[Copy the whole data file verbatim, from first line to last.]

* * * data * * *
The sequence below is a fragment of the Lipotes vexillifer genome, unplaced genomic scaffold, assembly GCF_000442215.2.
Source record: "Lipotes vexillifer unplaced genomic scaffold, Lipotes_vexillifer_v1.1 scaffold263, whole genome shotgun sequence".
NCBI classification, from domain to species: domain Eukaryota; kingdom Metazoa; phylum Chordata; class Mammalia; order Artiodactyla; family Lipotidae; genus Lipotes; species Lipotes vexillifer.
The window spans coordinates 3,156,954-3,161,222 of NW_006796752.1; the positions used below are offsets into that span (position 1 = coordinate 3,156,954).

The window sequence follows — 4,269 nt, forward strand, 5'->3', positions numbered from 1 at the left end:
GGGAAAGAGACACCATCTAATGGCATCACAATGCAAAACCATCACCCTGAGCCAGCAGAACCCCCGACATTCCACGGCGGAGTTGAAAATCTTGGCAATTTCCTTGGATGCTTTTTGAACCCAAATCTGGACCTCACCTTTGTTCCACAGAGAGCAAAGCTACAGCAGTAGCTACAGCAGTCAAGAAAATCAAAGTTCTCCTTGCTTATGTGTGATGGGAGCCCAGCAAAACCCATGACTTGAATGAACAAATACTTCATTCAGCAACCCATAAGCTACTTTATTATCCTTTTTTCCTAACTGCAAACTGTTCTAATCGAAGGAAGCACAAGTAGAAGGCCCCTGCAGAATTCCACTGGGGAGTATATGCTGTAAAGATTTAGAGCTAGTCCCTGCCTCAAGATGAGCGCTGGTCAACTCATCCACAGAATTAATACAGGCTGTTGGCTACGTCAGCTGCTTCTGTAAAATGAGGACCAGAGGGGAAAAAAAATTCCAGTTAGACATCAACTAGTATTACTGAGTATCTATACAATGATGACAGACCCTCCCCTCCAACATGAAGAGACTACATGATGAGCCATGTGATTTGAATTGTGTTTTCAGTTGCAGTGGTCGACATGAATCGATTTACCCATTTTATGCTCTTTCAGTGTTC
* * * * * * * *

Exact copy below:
The sequence below is a fragment of the Lipotes vexillifer genome, unplaced genomic scaffold, assembly GCF_000442215.2.
Source record: "Lipotes vexillifer unplaced genomic scaffold, Lipotes_vexillifer_v1.1 scaffold263, whole genome shotgun sequence".
NCBI classification, from domain to species: domain Eukaryota; kingdom Metazoa; phylum Chordata; class Mammalia; order Artiodactyla; family Lipotidae; genus Lipotes; species Lipotes vexillifer.
The window spans coordinates 3,156,954-3,161,222 of NW_006796752.1; the positions used below are offsets into that span (position 1 = coordinate 3,156,954).

The window sequence follows — 4,269 nt, forward strand, 5'->3', positions numbered from 1 at the left end:
GGGAAAGAGACACCATCTAATGGCATCACAATGCAAAACCATCACCCTGAGCCAGCAGAACCCCCGACATTCCACGGCGGAGTTGAAAATCTTGGCAATTTCCTTGGATGCTTTTTGAACCCAAATCTGGACCTCACCTTTGTTCCACAGAGAGCAAAGCTACAGCAGTAGCTACAGCAGTCAAGAAAATCAAAGTTCTCCTTGCTTATGTGTGATGGGAGCCCAGCAAAACCCATGACTTGAATGAACAAATACTTCATTCAGCAACCCATAAGCTACTTTATTATCCTTTTTTCCTAACTGCAAACTGTTCTAATCGAAGGAAGCACAAGTAGAAGGCCCCTGCAGAATTCCACTGGGGAGTATATGCTGTAAAGATTTAGAGCTAGTCCCTGCCTCAAGATGAGCGCTGGTCAACTCATCCACAGAATTAATACAGGCTGTTGGCTACGTCAGCTGCTTCTGTAAAATGAGGACCAGAGGGGAAAAAAAATTCCAGTTAGACATCAACTAGTATTACTGAGTATCTATACAATGATGACAGACCCTCCCCTCCAACATGAAGAGACTACATGATGAGCCATGTGATTTGAATTGTGTTTTCAGTTGCAGTGGTCGACATGAATCGATTTACCCATTTTATGCTCTTTCAGTGTTC